Rating: * * * * (out of 5)
Japanese title: Afghan Zero-Nen
Director: Siddiq Barmak
Running time: 83 minutes
Language: Dari, Pashtu
Opens March 13 at Tokyo Shashin Bijitsukan, Yebisu Garden Place
[See Japan Times movie listings]

Of all the repression that the Taliban inflicted on Afghanistan before being removed from power, their greatest offense was undoubtedly their treatment of women. In a country full of war widows, women were prohibited from working, while no social safety net was put in place to see to their needs. It doesn’t take a genius to see the disastrous consequences of such a policy, but when it came to valuing the fantasy of ideology over the reality of everyday life, the Taliban had no peers.

The United States’ intervention in Afghanistan in 2002 has been a mixed blessing for the country, with weak followup in economic development, continuing insecurity, a return of warlords and the shadowy Taliban waiting in the wings. But certain freedoms have returned, and you’d be hard pressed to find a better example than “Osama,” the first post-Taliban Afghan film.

Director Siddiq Barmak certainly picked a loaded title for his debut film. No, it has nothing to do with bin Laden, but yes, it takes a long, hard look at the injustice and ignorance of Taliban rule. “Forgive and forget” is obviously not a maxim Barmak chooses to live by. And with good reason: Barmak, who studied film at Moscow University in the early ’80s before going on to work as a documentary filmmaker for the anti-Soviet Mujahadeen, became director of Afghan Film — the national film institute — until the Taliban came to power. In 1996 Barmak went into exile in Pakistan and the Taliban forced Afghan Film to burn all its prints, while also closing or torching all the nation’s cinemas.

So if “Osama” represents a bit of payback, fair enough. For those of us outside Afghanistan, it is a fascinating, albeit frightening, opportunity to experience the Afghan tragedy, unmediated by Western perspectives. For the Afghans themselves, “Osama” is a powerful reminder of the recent past and an agit-prop blow against the subjugation of women — much needed given that two years after liberation, many women still feel compelled to cover themselves with the tentlike burqa. Lingering fear also means that opportunities to screen this film inside Afghanistan are sadly limited as well.

Barmak’s film, like so many films from neighboring Iran, uses the plight of a child protagonist to draw a contrast between innocence and the idiotic constraints of adult society, its minds curdled by religious fundamentalism. The Osama of the film’s title is actually a girl, played with remarkable sensitivity by 13-year-old Marind Golbahari, who Barmak cast from the streets of Kabul. When the girl’s mother (Zubaida Sahar) loses her job after the Taliban raid the hospital where she worked (carting off some foreign NGO workers for trial), her family — without any living male relatives — faces starvation. So the mother cuts the girl’s hair short and passes her off as a boy to find work.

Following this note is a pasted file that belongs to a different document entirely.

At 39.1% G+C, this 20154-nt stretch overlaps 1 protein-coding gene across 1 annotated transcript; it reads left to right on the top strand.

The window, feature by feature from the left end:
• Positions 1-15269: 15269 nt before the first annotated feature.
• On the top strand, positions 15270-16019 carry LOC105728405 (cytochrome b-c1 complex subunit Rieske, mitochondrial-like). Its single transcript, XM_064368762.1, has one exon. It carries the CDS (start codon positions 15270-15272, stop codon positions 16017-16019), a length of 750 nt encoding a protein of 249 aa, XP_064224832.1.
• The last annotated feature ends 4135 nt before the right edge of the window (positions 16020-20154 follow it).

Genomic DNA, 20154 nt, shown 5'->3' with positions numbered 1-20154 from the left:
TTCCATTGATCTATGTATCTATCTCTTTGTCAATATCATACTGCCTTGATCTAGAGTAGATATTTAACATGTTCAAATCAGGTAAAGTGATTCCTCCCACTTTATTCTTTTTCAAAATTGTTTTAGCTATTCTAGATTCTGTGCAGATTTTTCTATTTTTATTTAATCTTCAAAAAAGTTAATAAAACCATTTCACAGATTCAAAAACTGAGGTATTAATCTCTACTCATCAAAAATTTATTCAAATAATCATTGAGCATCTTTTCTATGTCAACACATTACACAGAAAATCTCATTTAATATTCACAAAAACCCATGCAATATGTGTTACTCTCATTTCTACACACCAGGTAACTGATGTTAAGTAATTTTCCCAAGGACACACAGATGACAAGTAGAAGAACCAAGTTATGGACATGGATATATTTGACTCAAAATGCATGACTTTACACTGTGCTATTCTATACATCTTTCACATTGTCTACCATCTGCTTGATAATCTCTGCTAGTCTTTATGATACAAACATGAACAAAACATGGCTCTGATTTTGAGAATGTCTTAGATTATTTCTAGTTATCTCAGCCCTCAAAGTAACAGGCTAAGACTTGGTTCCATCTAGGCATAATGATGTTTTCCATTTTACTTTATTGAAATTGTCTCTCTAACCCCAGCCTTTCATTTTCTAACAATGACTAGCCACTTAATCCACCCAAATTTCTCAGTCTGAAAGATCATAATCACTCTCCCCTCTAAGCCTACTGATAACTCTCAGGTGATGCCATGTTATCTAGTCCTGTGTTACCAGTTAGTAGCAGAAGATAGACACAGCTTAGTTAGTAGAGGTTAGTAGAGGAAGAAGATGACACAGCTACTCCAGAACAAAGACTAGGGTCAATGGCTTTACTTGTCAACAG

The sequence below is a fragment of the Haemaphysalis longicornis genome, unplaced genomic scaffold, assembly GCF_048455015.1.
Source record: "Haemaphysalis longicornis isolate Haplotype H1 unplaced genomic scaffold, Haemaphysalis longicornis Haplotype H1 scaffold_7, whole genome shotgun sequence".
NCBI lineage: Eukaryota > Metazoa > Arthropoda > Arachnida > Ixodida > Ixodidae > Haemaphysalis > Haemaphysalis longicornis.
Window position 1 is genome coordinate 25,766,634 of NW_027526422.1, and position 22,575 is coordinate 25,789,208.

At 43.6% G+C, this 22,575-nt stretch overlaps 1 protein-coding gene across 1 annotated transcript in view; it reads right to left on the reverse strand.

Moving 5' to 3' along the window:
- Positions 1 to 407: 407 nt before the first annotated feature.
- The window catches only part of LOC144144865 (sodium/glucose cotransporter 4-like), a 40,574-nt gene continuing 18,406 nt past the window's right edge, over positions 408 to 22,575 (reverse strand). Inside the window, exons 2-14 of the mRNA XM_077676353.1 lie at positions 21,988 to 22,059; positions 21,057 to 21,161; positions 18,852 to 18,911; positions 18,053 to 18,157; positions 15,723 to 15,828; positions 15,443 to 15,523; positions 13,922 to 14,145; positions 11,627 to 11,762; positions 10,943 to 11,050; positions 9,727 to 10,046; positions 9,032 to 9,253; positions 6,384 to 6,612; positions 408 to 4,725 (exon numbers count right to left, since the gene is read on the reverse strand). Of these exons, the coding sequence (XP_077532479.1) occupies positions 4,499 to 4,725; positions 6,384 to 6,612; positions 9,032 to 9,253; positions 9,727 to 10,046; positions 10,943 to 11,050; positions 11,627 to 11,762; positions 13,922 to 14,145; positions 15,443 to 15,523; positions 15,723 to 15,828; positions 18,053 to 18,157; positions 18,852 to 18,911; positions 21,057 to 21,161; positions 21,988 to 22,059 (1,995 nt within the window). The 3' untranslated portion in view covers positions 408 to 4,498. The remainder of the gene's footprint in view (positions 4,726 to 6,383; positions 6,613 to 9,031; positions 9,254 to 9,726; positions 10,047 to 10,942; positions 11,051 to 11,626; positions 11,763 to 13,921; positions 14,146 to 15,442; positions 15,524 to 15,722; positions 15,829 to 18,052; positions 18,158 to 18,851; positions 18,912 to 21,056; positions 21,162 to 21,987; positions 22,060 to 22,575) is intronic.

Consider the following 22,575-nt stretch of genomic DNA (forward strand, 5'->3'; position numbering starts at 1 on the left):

Cross-dressing is often the stuff of comedy in the West (think “Tootsie” or “Shakespeare In Love”), but for Osama, it’s no joke. If discovered, she will face violent punishment, perhaps even execution, as we see when a woman accused by the Taliban of “moral” crimes is placed in a hole to be stoned to death. The heavy air of oppression, a sort of medieval Orwellian nightmare, is inescapable. While riding a bicycle, a girl is roughly warned over exposing the skin of her sandal-clad feet. A demonstration of women in light blue burqas, demanding the right to work, is broken up by bearded Taliban wielding truncheons and fire hoses: Their contempt for femininity is complete.

It is amid this atmosphere of dread that Barmak spools out Osama’s tale. She works at a bakery until she is pressured by the Taliban into attending a madrassa (religious school) for boys. She’s teased by her classmates, who think she’s effeminate, and Osama “proves” her masculinity by fearlessly climbing up a tree. Her metaphoric ascent to the heavens, however, is followed up by an equally symbolic downfall: The school’s mullah punishes her by suspending her in a well. We sense that it’s only a matter of time before she’s outed.

Unlike many of his Iranian contemporaries also filming the plight of Afghans — most notably filmmaker Mohsen Makhmalbaf, whose support for Afghan Film, along with NHK and Irish financing, largely made this film possible — Barmak is content to keep his story straightforward, his style classic. He avoids the surreal or poetic touches preferred by his peers, but has a talent for composing direct, intensely moving shots. He’s content to let so much of his film ride on the face of his young actress Marind, and she never lets him down. The film’s final reel will leave you in tears and rushing out of the cinema to see what you can do to help RAWA (the Revolutionary Afghan Women’s Association) or ACEM (the Afghan Children Education Movement, founded by Makhmalbaf).

With so many bad movies like “Kill Bill” and “Charlie’s Angels” these days proclaiming “female empowerment” by having heroines who slice, dice and otherwise kick male ass all over the screen, it’s a refreshing change to see a film deal with real-world problems faced by brave women in real ways. And anyone out there thinking, well, real life just isn’t dramatic or exciting enough to make a good movie, take the next flight to Kabul and try taking a little drive down to Kandahar. I dare you.

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